Wiring 101: Identifying Wires

One of the most important things you should think about before taking on any residential electrical work is identifying all of the different cables and wires in your home. This may seem like a minor detail, but all it takes is one misidentified wire to result in injury, fire, or something even worse. Correct wire identification is just as important to the functionality of your electrical work as it is to the safety of you and your family. 

Welcome to Wiring 101, where we cover wiring basics. We give you the foundation to better understand and work with your home’s electrical wiring. Last time, we talked about basic safety practices and important warning signs. In this installment, we will look at the differences between cables and wires. We’ll also cover how to identify the different electrical cables and wires in your home. 

Cable vs. Wire

Outside of electrical work, the terms “cable” and “wire” are often used interchangeably. But there is actually a significant difference between the two. A wire is a thin, individual conductor. It can be bare or insulated depending on its specific application. Alternatively, a cable is an assembly of two or more wires wrapped in a single jacket. For this reason, cables are a bit thicker than wires and should be easily distinguishable. It’s vital to know whether you are dealing with cables or wires. You should also understand their functions. Fortunately, both cables and wires follow simple color-coding systems.

Color Coding: Cables

You probably noticed how the outer jackets of cables come in a range of colors. This, of course, is not for fashion but for function. The color of a cable’s outer jacket or sheath can tell you both the gauge of the wires inside and the amperage rating for the circuit.

WHITE 14 gauge wire 15A circuit
YELLOW 12 gauge wire 20A circuit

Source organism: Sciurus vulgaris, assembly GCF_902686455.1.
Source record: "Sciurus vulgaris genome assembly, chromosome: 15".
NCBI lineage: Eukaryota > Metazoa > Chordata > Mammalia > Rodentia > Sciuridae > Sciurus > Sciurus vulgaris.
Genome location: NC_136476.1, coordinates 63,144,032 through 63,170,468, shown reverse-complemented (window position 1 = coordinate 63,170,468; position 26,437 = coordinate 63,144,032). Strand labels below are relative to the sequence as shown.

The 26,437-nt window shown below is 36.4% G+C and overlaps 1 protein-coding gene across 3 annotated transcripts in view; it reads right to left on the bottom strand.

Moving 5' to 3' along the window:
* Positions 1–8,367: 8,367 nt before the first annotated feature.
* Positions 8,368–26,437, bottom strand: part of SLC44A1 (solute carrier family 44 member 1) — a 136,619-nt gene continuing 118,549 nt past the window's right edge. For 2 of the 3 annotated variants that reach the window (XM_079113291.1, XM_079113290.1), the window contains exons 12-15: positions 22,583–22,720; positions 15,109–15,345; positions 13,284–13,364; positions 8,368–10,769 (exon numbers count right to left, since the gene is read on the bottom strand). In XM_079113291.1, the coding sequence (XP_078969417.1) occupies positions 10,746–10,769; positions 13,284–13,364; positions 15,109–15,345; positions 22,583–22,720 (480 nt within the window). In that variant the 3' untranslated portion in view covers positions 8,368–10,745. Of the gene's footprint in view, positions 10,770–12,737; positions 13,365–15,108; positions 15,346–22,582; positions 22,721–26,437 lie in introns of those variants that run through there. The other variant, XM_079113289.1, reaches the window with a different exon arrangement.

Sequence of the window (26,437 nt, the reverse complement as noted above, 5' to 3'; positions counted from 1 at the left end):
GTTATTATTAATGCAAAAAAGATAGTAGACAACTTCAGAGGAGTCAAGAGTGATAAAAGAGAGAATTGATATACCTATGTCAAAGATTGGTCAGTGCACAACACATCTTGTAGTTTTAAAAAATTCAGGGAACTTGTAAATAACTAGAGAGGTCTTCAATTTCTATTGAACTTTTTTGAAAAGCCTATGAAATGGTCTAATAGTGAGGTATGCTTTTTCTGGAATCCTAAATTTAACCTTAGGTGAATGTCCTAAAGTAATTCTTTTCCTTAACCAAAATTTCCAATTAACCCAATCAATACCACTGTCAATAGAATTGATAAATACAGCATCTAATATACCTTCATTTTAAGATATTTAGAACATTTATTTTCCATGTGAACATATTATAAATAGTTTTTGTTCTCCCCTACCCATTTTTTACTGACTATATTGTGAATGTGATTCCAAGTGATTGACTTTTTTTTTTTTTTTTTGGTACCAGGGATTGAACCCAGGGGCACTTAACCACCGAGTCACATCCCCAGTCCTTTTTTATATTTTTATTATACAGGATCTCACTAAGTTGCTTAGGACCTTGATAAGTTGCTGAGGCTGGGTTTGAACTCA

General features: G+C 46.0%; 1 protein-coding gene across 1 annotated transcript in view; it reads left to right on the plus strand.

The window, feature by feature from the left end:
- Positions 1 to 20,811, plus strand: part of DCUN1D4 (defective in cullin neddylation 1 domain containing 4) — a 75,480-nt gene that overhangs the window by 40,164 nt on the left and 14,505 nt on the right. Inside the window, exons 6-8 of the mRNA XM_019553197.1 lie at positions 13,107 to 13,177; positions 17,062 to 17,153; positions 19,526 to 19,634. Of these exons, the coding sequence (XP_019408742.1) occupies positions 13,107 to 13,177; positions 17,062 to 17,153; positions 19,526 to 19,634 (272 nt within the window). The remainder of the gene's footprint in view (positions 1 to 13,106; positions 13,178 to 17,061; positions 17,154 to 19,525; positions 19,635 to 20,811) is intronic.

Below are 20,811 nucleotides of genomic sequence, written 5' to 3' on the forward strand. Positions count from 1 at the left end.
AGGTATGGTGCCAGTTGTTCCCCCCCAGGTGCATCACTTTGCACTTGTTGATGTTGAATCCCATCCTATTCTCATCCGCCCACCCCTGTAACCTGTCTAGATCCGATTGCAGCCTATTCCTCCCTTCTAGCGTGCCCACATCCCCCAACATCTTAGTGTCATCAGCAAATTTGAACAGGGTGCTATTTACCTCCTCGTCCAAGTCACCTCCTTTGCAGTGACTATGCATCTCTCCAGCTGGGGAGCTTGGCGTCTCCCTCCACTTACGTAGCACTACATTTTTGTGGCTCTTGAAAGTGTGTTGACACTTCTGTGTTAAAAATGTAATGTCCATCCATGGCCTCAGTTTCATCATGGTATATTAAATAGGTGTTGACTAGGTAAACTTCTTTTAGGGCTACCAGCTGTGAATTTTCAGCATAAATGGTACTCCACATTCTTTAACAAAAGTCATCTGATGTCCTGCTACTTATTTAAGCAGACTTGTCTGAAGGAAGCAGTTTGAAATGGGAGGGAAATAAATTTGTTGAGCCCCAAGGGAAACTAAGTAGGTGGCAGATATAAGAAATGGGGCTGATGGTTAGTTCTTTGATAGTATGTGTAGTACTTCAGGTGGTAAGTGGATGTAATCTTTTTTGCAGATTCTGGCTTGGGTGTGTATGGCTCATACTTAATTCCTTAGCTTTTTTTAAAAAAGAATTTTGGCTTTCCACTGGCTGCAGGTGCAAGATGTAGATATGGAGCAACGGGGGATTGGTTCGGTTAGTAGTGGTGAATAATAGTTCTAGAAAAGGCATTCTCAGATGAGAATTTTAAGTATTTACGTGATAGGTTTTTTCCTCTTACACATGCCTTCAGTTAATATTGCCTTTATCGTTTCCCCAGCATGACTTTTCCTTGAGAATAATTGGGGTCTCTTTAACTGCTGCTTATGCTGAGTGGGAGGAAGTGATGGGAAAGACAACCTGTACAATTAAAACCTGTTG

ORANGE 10 gauge wire 30A circuit
BLACK 8-6 gauge wire* 45-60A circuit*
GRAY underground feeder cable* *check sheath labeling for gauge and circuit specifics

Note that not all cables are color-coded. The practice of color-coding cable sheaths began in 2001 and remains voluntary. If your home has older wiring, you should not assume that the cables comply with this color-coding system.


Color Coding: Wires

This code is standard for all conductors. You may occasionally run into other wire colors, but these are the most common.

BLACK or RED HOT WIRE The hot wire is the one that carries the electrical current from the panel and to the outlet, switch, or appliance.
WHITE NEUTRAL WIRE The neutral wire completes the circuit by carrying the current back to the panel. Older buildings may not have one, but homes built after the 1980s should have neutral wires throughout.
BARE or GREEN GROUND WIRE The ground wire provides a path for faults to return to the panel. In the event of a ground fault, this blows the fuse to safely cut off the flow of electricity.

You can’t always count on these color-coding systems to be accurate 100% of the time. You will find that most modern electrical work will fit right in. But if you ever run into a cable or wire that you can’t identify, check the sheathing. Do some research you can to find out what it is. If all else fails, don’t be afraid to consult with a professional. There isn’t any room for guesswork when it comes to electrical wiring. ALWAYS identify a cable or wire before you even think about working on it.

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